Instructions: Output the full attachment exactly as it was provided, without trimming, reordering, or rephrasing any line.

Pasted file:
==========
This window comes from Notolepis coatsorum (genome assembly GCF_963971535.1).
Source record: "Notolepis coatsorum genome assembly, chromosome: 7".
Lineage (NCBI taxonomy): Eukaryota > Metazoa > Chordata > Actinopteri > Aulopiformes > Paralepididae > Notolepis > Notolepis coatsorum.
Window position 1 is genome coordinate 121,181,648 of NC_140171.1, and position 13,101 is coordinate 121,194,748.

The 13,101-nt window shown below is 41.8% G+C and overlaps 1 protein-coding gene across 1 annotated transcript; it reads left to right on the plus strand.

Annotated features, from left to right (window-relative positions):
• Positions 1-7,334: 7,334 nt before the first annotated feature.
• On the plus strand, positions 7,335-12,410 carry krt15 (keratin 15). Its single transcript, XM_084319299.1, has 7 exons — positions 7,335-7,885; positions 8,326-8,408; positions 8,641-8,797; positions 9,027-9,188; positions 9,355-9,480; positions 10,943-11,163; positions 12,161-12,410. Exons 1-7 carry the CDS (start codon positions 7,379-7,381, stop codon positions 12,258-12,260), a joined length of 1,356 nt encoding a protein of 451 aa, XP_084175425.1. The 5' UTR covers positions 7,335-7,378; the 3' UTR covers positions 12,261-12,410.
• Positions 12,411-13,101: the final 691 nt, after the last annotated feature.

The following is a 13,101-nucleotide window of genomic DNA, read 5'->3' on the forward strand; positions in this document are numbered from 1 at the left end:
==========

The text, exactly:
This window comes from Notolepis coatsorum (genome assembly GCF_963971535.1).
Source record: "Notolepis coatsorum genome assembly, chromosome: 7".
Lineage (NCBI taxonomy): Eukaryota > Metazoa > Chordata > Actinopteri > Aulopiformes > Paralepididae > Notolepis > Notolepis coatsorum.
Window position 1 is genome coordinate 121,181,648 of NC_140171.1, and position 13,101 is coordinate 121,194,748.

The 13,101-nt window shown below is 41.8% G+C and overlaps 1 protein-coding gene across 1 annotated transcript; it reads left to right on the plus strand.

Annotated features, from left to right (window-relative positions):
• Positions 1-7,334: 7,334 nt before the first annotated feature.
• On the plus strand, positions 7,335-12,410 carry krt15 (keratin 15). Its single transcript, XM_084319299.1, has 7 exons — positions 7,335-7,885; positions 8,326-8,408; positions 8,641-8,797; positions 9,027-9,188; positions 9,355-9,480; positions 10,943-11,163; positions 12,161-12,410. Exons 1-7 carry the CDS (start codon positions 7,379-7,381, stop codon positions 12,258-12,260), a joined length of 1,356 nt encoding a protein of 451 aa, XP_084175425.1. The 5' UTR covers positions 7,335-7,378; the 3' UTR covers positions 12,261-12,410.
• Positions 12,411-13,101: the final 691 nt, after the last annotated feature.

The following is a 13,101-nucleotide window of genomic DNA, read 5'->3' on the forward strand; positions in this document are numbered from 1 at the left end: